Anvil journal of theology and mission
“Those times of things being crunchy” – learning and unlearning in the messiness of life. An interview with “Eleanor”
by James Butler
Eleanor is an ordained minister working outside of traditional worshipping community structures. She completed the MA in pioneer leadership with CMS and now undertakes part-time paid roles that utilise this experience in pioneer training. Eleanor also exercises her own pioneer practice in a voluntary capacity. She had participated in a focus group in the research. James talked to her about her experience of learning and how faith changes and grows within her context of pioneer ministry. The interview particularly picks up themes around the importance of informal learning, particularly in life events. It explores some of the connections between formal and informal learning, and discusses themes of care and of the place of the Christian story.
Eleanor: What struck me was that it wasn’t the quality of the teaching, or the handouts or the reading material that we talked about as being instrumental in our learning. Not that those things aren’t important, but that what seemed to stand out from the conversation in our focus group was that it was times of difficulty and stress where we really felt that God had done some of that unmaking and remaking work. Soon after the focus group, I used some of those reflections in a sermon. I looked at how it is in our brokenness that God seems to do God’s best work; that experience of feeling unravelled and being reformed. We don’t particularly welcome those times of things being crunchy, but so often that is actually the crucible where transformation happens.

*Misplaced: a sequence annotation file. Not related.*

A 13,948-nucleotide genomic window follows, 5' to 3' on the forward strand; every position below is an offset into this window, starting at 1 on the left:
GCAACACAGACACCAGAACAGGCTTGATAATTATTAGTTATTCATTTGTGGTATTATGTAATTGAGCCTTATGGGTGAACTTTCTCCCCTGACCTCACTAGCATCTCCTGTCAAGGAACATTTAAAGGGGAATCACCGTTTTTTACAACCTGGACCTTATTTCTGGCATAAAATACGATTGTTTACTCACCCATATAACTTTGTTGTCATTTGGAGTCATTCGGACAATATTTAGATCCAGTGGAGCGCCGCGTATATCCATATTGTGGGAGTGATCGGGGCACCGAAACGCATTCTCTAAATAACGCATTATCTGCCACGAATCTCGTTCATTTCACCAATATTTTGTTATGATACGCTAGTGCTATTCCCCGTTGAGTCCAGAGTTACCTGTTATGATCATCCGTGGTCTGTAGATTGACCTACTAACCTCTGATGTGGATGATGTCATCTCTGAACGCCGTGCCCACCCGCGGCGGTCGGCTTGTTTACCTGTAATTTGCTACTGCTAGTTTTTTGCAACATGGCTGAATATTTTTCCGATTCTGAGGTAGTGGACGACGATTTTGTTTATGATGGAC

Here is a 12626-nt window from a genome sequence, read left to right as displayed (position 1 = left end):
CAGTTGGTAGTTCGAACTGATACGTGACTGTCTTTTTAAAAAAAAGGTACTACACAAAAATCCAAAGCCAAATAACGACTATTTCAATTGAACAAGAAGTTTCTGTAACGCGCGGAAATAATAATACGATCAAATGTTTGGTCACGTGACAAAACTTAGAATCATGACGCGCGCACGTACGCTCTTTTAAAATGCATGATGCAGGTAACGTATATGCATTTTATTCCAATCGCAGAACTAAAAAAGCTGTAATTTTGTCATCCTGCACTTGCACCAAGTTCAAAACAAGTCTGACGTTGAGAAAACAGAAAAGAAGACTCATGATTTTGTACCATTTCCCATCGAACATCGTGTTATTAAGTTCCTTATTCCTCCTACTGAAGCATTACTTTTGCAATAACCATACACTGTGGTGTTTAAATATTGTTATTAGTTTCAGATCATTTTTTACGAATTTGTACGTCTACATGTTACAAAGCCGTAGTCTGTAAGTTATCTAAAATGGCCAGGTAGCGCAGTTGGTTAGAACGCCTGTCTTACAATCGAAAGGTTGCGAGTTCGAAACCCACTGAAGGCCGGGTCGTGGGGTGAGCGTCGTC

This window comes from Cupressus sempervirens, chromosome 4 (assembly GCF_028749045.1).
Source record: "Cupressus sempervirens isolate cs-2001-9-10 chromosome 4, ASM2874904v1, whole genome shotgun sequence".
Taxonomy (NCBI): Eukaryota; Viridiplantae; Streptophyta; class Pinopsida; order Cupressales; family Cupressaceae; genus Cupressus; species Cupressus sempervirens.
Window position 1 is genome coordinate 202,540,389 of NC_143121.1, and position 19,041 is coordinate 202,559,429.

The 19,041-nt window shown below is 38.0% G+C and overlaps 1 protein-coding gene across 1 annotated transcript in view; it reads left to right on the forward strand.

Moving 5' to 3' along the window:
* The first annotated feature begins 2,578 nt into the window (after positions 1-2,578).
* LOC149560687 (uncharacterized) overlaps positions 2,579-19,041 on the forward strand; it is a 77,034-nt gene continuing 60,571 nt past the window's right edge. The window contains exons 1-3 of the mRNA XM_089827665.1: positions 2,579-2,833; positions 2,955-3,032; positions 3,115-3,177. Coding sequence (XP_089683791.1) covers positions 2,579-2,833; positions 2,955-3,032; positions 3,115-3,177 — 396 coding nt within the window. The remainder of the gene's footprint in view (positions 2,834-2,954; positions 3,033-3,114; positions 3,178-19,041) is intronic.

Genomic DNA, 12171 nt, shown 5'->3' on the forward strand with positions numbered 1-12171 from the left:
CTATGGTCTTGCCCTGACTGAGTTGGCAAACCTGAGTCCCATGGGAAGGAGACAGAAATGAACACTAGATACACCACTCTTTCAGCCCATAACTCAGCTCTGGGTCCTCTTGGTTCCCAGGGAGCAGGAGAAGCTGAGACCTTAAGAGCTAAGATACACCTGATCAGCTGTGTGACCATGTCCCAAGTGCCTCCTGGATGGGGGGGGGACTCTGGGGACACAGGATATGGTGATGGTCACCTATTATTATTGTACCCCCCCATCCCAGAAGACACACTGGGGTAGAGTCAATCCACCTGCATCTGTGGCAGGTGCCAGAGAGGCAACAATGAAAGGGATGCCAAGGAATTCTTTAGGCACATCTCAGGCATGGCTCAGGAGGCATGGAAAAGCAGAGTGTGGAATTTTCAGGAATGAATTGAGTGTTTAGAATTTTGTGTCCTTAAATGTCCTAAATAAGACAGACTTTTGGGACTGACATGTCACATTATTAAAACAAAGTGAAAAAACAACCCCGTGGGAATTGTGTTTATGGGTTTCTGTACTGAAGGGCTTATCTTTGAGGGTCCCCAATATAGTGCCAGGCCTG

The other thing that stood out to me in the focus group was how we narrate the things that happen in our lives. I had been friends with some of the people in the focus group and when I heard them describing their experiences, I knew more of the story and I knew some of what they didn’t talk about. I was struck by how we narrate those experiences, what we offer and what we choose to leave out. How does it shape what we say about God and about practice when we only give a little fragment of the story or we sanitise it, or we shape it in a particular way?
James: And what difference do you think that would make?
Eleanor: It makes it overly tidy. I could tell people were choosing not to say things because it was too personal, or they didn’t want to offer that level of vulnerability and embarrassment probably as well.
It made me think about how we process that learning in private spaces with trusted people, but the outcome of that learning we share more widely. You do that learning somewhere else and only when you’ve got to a point where you think this is respectable will you offer it, but in the sharing of that story we can lose some of the humanness and real life of learning.